"I have always imagined that Paradise will be some kind of library." ~ Jorge Luis Borges

Wednesday, September 6, 2017

Recent Reads: Writing Radar by Jack Gantos

I often think of my grown children when reading books for my students, my Schneider Family Book Award work, or for this blog, and I find myself lamenting that the books have come too late for them to enjoy. Writing Radar: Using Your Journal to Snoop Out and Craft Great Stories by Jack Gantos is one of those books. It actually made me puff out my cheeks in frustration that it was not published fifteen years earlier so that my children could have benefited from it. 

Writing Radar is a tour-de-force of writing advice from a master of writing. Stories, interspersed with advice, make Writing Radar an engaging and informative reading experience. The art of storytelling is clearly something Jack learned at an early age: 
To help readers hone in on Jack's great advice, boxes with his writing tips are paired with his illustrations to produce perfect nuggets of knowledge for writers.
Here's Jack giving a sneak peak:
Writing is obviously something Jack himself enjoys and in his hands it becomes an energetic and interactive experience. Just look that these chapter headings.
Students will thoroughly enjoy Jack's own journal examples and be eager to get journaling themselves. 

Sometimes a picture IS worth a thousand words. Practical knowledge comes is layer cake form!
And a little insight into Jack:

To get aspiring writers started, Jack overs a few writing exercises at the end of the book.
During the early launch of the book, I was invited to a dinner with Jack. We share a history of living in the same area of Boston, in fact Jack lived next door to my childhood home at one point. We shared stories of the neighborhood and when I lamented having to say goodbye to the home I had known for fifty years, Jack encouraged me to begin writing those stories down. 
While talking about Writing Radar, it became apparent that I could use this book to both model its value for my students AND begin my own writing journey. With this inspiration I traveled with Writing radar for the remainder of the summer.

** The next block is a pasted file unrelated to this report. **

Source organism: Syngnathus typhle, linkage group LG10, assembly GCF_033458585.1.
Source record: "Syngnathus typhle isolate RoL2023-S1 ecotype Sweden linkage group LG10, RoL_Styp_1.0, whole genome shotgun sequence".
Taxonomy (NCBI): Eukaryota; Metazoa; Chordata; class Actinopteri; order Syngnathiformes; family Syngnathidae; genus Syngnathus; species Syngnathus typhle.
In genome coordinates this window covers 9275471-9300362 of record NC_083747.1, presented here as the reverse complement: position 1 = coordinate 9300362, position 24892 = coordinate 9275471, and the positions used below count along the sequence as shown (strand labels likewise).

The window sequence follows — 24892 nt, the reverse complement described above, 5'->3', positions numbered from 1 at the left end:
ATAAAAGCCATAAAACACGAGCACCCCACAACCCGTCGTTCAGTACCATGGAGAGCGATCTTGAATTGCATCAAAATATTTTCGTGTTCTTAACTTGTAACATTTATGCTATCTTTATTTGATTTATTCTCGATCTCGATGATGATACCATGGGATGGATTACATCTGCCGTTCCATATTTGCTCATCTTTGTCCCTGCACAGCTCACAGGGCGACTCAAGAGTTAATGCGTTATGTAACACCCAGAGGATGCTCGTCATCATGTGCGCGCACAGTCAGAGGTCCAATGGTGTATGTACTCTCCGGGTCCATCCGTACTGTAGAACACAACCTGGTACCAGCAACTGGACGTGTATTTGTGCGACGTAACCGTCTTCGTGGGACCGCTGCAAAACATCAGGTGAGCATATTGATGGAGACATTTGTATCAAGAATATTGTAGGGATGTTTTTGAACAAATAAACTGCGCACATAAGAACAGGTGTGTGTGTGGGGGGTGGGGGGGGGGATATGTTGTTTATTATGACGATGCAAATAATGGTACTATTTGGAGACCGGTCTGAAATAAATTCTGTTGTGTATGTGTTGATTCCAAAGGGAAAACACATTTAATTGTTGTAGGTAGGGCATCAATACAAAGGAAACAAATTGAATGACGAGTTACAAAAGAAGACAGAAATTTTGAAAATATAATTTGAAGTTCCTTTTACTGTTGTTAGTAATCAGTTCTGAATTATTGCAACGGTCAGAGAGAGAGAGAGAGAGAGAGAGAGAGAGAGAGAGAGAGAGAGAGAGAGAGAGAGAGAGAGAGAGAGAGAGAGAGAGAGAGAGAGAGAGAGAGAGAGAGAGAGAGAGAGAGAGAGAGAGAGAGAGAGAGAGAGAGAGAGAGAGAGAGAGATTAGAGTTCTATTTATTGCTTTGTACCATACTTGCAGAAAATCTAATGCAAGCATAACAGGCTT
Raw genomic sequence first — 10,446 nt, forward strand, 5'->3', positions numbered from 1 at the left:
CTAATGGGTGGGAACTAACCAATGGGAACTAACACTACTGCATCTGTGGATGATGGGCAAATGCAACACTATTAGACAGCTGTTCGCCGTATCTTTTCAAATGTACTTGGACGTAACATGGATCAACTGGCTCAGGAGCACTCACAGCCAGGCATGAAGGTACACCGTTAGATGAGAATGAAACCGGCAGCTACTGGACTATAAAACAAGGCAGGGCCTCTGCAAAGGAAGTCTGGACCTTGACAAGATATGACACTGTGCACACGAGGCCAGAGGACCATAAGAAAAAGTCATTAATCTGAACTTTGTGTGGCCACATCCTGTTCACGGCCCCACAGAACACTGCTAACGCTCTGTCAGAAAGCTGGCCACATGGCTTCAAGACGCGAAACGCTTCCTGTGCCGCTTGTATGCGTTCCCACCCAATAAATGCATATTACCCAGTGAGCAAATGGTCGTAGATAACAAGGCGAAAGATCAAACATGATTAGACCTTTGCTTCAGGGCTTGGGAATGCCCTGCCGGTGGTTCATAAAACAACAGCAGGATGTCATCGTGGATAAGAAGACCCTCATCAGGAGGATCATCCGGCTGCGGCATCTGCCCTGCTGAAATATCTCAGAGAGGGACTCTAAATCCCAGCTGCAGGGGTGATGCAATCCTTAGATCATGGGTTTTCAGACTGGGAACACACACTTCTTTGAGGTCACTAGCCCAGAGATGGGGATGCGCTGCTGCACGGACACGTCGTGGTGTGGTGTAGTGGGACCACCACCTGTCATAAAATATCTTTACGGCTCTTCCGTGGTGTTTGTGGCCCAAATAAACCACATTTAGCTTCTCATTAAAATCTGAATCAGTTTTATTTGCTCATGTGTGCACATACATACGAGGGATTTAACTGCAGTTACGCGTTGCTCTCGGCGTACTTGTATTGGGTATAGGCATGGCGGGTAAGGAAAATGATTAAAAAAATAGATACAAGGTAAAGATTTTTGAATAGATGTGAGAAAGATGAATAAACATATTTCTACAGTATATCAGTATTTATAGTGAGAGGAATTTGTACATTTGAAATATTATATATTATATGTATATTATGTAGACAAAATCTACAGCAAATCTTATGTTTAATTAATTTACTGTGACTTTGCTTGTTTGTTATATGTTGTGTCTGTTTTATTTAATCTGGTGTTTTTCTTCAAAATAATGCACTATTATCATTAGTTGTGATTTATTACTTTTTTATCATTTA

I brought the book out to the Boston Harbor Islands with me and focused on the sights and sounds and smells.

I read it on the T and let snippets of conversation seep into my subconscious, the conversational lilt becoming a soundtrack for my journey.

When I was in Switzerland, I used my writing radar to look and listen and to savor the stories happening around me.

I came home, finished book in hand, and started to cautiously write in the notebook. I started slowly with a list of stories that came to mind.

I tentatively sketched part of a story to remind myself why I wanted to tell it and how important the physical surroundings are to the story.
I opened my laptop and began to write in a few quick memories, broad brushstrokes to return to at a later time. There was the time that I fell down the stairs so many times, the workers threatened to quit working on the house. My mother says I was about two and a half or three.

Fast forward fifteen years, and I am across the street at my friend's house and need to let my parents know where I am. I call home hoping that Mr. Wheeler will answer the phone and leave a note for my parents. Two things to note here, first, there were no answering machines in those days. Second, Mr. Wheeler came with the house, a package deal, it was like getting a built in grandfather, but that's another story...

I plan to share all of this with my students to show them that we all have stories, we just have to snoop them out...to listen to our lives. 

This is one for the bookshelves.
Get your students writing with Writing Radar

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